News in Contect
Ebola and AIDS Comparisons
Several recent news reports have drawn comparisons between the response to Ebola and the response to AIDS in the early days of that epidemic. In both cases there were questions about balancing public health safety against civil liberties, the obligations of health care workers, and ethical protocols of vaccine and drug trials. Hastings Center projects in the 1980’s were groundbreaking in identifying ethical issues raised by AIDS and helping to establish public health policies that protected people’s civil liberties and privacy while enabling research, diagnosis, and treatment to proceed. Publications from these projects provide historical perspectives, and they reflect similarities and difference in the responses to two deadly infections that caught the world off guard.
The Hastings Center’s work on AIDS established that there were ethical issues in understanding and responding to this new and frightening infectious disease, recalls Carol Levine, a Hastings Center Fellow who led the Center’s AIDS research and was awarded a MacArthur Foundation Fellowship for her work in AIDS policy and ethics. Many of the same ethical concerns raised by AIDS also apply to Ebola.
Public Health and Civil Liberties. Once screening techniques for the AIDS virus were developed in the mid-1980’s, there were calls to quarantine those infected.
- Questions about quarantine. With AIDS, the central question was whether it was fair to restrict the liberties of everyone who was infected when only a few of them would engage in behaviors that put others at risk. The Hastings Center and public health officials concluded that this was not justified to control the spread of the virus. Ebola is more readily transmitted and quickly fatal than AIDS, therefore there is consensus that people who are infected must be kept in isolation for treatment. But there is significant disagreement about whether people who have been exposed to Ebola patients should be quarantined. The U.S. Centers for Disease Control and Prevention recommends that state or local health departments monitor and test people who have had direct contact with a Ebola patients (such as touching their skin or blood). But several states, including New York, New Jersey, Illinois, and Florida, have announced plans to quarantine some health care providers and others exposed to Ebola. These plans have met with strong criticism by public health experts and bioethicists, as well as AIDS activists, on the grounds that 1) mandatory quarantine of people without Ebola symptoms is not warranted to contain the spread of the disease, 2) it might discourage U.S. health care workers from volunteering where they are desperately needed to fight Ebola in West Africa, and, therefore, 3) it is an unnecessary infringement on civil liberties.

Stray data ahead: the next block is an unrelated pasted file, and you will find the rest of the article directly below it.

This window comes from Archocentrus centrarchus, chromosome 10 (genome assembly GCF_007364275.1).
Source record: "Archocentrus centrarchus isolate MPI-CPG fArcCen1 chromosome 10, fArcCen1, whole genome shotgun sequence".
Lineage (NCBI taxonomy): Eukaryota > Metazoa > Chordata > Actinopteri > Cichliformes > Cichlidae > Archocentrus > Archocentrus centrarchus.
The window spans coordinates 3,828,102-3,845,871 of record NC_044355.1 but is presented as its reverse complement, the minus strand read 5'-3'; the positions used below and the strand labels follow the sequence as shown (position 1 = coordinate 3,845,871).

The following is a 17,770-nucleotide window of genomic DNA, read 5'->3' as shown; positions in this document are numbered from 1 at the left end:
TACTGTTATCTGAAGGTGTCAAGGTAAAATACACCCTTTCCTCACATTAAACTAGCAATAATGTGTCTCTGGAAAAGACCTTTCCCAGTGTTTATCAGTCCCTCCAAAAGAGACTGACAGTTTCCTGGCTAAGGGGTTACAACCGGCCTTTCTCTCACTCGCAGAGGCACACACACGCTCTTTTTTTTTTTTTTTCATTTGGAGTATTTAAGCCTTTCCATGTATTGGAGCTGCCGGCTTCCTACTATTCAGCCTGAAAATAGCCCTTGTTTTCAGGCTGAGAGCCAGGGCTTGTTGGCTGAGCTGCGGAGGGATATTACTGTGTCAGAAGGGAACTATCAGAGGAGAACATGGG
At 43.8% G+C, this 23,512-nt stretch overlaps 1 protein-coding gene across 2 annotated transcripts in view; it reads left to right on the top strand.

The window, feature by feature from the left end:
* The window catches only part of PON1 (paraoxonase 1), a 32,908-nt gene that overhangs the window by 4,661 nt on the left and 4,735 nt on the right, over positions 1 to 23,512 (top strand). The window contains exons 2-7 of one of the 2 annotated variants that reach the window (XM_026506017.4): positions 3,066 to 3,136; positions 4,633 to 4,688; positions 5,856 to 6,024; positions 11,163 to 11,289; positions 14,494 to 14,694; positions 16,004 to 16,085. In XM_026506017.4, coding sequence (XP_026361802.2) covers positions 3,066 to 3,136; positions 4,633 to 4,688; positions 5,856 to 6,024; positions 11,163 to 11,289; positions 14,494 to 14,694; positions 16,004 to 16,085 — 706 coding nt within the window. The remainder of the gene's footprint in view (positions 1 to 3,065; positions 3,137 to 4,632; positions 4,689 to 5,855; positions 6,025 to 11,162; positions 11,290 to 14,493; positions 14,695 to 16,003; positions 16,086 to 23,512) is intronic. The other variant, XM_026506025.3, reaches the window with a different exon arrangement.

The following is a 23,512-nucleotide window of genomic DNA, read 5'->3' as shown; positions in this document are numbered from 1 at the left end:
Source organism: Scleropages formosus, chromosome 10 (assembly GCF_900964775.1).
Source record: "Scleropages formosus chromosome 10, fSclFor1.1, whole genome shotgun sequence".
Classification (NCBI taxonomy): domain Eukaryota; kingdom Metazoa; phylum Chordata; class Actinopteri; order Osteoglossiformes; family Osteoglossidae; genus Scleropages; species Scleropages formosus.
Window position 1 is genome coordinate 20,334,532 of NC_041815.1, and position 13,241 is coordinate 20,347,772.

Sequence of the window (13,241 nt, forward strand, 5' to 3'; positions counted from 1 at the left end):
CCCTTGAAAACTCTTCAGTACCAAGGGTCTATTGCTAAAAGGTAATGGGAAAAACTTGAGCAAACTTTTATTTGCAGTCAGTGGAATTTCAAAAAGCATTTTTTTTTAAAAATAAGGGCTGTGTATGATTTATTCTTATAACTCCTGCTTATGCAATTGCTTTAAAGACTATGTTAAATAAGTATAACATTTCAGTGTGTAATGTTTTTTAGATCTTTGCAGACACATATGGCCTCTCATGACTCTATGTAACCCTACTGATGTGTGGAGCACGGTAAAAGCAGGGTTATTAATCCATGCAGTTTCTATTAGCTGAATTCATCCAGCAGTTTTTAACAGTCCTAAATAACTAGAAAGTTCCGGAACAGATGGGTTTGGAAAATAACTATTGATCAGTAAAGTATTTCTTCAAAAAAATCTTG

Risk to Health Care Workers. Those who care for patients with infectious diseases assume some risk in becoming infected, but how much risk is too much?
- Professional obligations. With AIDS, a key question was whether health care workers had a professional obligation to treat people infected with HIV, the virus that causes the disease. “While the American Nurses Association quickly took the lead in reaffirming a commitment to promoting patients’ welfare even at some risk to the nurse’s life and health, the professional organizations of medicine and dentistry were more circumspect,” states the introduction to AIDS: An Epidemic of Ethical Puzzles, a collection of articles from the Hastings Center Report. “For these professions, an unqualified loyalty to patients created a tension with professional autonomy, the freedom to choose who to serve and to practice as one wishes.” As a result, many health professionals refused to treat HIV-positive patients.